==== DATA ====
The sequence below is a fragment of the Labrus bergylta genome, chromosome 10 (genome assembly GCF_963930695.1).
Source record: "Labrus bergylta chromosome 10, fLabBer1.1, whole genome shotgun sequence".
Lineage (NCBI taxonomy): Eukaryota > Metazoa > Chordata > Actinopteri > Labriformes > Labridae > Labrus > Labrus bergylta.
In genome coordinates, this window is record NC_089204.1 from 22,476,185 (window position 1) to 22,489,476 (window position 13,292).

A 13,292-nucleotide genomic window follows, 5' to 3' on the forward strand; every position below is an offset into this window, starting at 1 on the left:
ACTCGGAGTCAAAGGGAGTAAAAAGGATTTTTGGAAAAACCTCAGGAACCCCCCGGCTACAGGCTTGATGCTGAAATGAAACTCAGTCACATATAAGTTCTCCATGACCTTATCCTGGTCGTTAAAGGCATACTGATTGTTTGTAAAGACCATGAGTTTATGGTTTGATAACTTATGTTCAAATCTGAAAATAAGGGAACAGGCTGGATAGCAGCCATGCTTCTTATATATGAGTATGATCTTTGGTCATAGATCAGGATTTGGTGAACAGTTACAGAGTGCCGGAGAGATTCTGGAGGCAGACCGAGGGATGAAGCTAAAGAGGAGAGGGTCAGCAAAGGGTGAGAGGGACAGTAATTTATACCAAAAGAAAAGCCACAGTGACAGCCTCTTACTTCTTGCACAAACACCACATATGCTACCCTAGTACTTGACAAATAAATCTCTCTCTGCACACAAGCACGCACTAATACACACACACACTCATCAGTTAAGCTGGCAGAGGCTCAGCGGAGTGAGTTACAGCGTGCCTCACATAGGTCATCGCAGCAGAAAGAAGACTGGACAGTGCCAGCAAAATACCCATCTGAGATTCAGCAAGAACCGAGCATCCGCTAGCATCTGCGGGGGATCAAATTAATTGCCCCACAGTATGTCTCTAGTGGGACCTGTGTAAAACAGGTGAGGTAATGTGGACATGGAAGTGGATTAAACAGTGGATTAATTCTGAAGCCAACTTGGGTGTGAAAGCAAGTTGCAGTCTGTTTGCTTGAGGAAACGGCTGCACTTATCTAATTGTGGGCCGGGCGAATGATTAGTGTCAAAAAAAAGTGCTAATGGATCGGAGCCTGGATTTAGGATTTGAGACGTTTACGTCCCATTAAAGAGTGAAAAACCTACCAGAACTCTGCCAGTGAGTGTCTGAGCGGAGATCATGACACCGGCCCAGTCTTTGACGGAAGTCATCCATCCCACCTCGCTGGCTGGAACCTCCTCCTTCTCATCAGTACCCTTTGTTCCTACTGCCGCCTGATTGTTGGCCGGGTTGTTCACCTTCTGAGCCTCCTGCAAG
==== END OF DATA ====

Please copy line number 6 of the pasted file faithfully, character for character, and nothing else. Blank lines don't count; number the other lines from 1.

ACTCGGAGTCAAAGGGAGTAAAAAGGATTTTTGGAAAAACCTCAGGAACCCCCCGGCTACAGGCTTGATGCTGAAATGAAACTCAGTCACATATAAGTTCTCCATGACCTTATCCTGGTCGTTAAAGGCATACTGATTGTTTGTAAAGACCATGAGTTTATGGTTTGATAACTTATGTTCAAATCTGAAAATAAGGGAACAGGCTGGATAGCAGCCATGCTTCTTATATATGAGTATGATCTTTGGTCATAGATCAGGATTTGGTGAACAGTTACAGAGTGCCGGAGAGATTCTGGAGGCAGACCGAGGGATGAAGCTAAAGAGGAGAGGGTCAGCAAAGGGTGAGAGGGACAGTAATTTATACCAAAAGAAAAGCCACAGTGACAGCCTCTTACTTCTTGCACAAACACCACATATGCTACCCTAGTACTTGACAAATAAATCTCTCTCTGCACACAAGCACGCACTAATACACACACACACTCATCAGTTAAGCTGGCAGAGGCTCAGCGGAGTGAGTTACAGCGTGCCTCACATAGGTCATCGCAGCAGAAAGAAGACTGGACAGTGCCAGCAAAATACCCATCTGAGATTCAGCAAGAACCGAGCATCCGCTAGCATCTGCGGGGGATCAAATTAATTGCCCCACAGTATGTCTCTAGTGGGACCTGTGTAAAACAGGTGAGGTAATGTGGACATGGAAGTGGATTAAACAGTGGATTAATTCTGAAGCCAACTTGGGTGTGAAAGCAAGTTGCAGTCTGTTTGCTTGAGGAAACGGCTGCACTTATCTAATTGTGGGCCGGGCGAATGATTAGTGTCAAAAAAAAGTGCTAATGGATCGGAGCCTGGATTTAGGATTTGAGACGTTTACGTCCCATTAAAGAGTGAAAAACCTACCAGAACTCTGCCAGTGAGTGTCTGAGCGGAGATCATGACACCGGCCCAGTCTTTGACGGAAGTCATCCATCCCACCTCGCTGGCTGGAACCTCCTCCTTCTCATCAGTACCCTTTGTTCCTACTGCCGCCTGATTGTTGGCCGGGTTGTTCACCTTCTGAGCCTCCTGCAAG